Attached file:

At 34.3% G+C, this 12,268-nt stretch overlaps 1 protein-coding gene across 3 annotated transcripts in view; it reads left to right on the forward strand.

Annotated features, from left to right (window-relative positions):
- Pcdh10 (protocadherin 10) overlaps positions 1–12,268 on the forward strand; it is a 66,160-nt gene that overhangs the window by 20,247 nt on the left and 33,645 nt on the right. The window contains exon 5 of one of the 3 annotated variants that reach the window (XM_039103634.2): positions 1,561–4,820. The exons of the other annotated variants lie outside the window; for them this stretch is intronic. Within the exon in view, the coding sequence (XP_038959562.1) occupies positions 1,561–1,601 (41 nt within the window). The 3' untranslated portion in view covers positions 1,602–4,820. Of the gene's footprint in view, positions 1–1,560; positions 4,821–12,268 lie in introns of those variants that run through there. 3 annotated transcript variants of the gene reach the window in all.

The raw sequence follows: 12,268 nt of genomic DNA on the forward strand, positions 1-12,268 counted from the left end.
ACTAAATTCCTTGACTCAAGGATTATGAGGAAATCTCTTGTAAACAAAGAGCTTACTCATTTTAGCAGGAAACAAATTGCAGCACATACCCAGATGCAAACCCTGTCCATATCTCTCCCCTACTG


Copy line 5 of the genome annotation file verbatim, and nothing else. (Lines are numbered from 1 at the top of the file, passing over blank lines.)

ACTAAATTCCTTGACTCAAGGATTATGAGGAAATCTCTTGTAAACAAAGAGCTTACTCATTTTAGCAGGAAACAAATTGCAGCACATACCCAGATGCAAACCCTGTCCATATCTCTCCCCTACTG